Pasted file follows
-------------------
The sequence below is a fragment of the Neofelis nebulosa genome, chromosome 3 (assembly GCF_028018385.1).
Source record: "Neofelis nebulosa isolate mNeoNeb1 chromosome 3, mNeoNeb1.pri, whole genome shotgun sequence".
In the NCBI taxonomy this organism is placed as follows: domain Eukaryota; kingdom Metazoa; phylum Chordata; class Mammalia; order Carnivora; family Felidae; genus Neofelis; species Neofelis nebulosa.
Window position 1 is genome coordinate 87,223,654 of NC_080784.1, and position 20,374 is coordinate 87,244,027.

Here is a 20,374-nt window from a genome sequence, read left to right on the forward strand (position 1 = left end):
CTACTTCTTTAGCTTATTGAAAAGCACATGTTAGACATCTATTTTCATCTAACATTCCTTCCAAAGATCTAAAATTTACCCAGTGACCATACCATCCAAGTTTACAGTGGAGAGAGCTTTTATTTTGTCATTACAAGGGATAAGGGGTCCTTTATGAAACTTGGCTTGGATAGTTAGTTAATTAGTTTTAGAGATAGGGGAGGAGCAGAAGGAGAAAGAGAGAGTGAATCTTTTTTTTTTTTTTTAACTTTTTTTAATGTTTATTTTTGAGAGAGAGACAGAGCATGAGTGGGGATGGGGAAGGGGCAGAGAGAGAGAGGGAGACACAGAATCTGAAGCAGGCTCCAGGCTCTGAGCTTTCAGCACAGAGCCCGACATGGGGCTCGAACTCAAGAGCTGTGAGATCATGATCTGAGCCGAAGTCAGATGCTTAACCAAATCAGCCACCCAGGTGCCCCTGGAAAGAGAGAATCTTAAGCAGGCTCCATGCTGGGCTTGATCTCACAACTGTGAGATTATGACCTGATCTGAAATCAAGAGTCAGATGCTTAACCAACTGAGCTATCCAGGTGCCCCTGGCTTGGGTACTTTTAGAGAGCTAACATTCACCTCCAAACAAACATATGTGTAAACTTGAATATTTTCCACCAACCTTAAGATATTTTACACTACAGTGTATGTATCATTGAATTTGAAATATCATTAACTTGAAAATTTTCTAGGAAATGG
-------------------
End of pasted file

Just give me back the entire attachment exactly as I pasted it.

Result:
The sequence below is a fragment of the Neofelis nebulosa genome, chromosome 3 (assembly GCF_028018385.1).
Source record: "Neofelis nebulosa isolate mNeoNeb1 chromosome 3, mNeoNeb1.pri, whole genome shotgun sequence".
In the NCBI taxonomy this organism is placed as follows: domain Eukaryota; kingdom Metazoa; phylum Chordata; class Mammalia; order Carnivora; family Felidae; genus Neofelis; species Neofelis nebulosa.
Window position 1 is genome coordinate 87,223,654 of NC_080784.1, and position 20,374 is coordinate 87,244,027.

Here is a 20,374-nt window from a genome sequence, read left to right on the forward strand (position 1 = left end):
CTACTTCTTTAGCTTATTGAAAAGCACATGTTAGACATCTATTTTCATCTAACATTCCTTCCAAAGATCTAAAATTTACCCAGTGACCATACCATCCAAGTTTACAGTGGAGAGAGCTTTTATTTTGTCATTACAAGGGATAAGGGGTCCTTTATGAAACTTGGCTTGGATAGTTAGTTAATTAGTTTTAGAGATAGGGGAGGAGCAGAAGGAGAAAGAGAGAGTGAATCTTTTTTTTTTTTTTTAACTTTTTTTAATGTTTATTTTTGAGAGAGAGACAGAGCATGAGTGGGGATGGGGAAGGGGCAGAGAGAGAGAGGGAGACACAGAATCTGAAGCAGGCTCCAGGCTCTGAGCTTTCAGCACAGAGCCCGACATGGGGCTCGAACTCAAGAGCTGTGAGATCATGATCTGAGCCGAAGTCAGATGCTTAACCAAATCAGCCACCCAGGTGCCCCTGGAAAGAGAGAATCTTAAGCAGGCTCCATGCTGGGCTTGATCTCACAACTGTGAGATTATGACCTGATCTGAAATCAAGAGTCAGATGCTTAACCAACTGAGCTATCCAGGTGCCCCTGGCTTGGGTACTTTTAGAGAGCTAACATTCACCTCCAAACAAACATATGTGTAAACTTGAATATTTTCCACCAACCTTAAGATATTTTACACTACAGTGTATGTATCATTGAATTTGAAATATCATTAACTTGAAAATTTTCTAGGAAATGG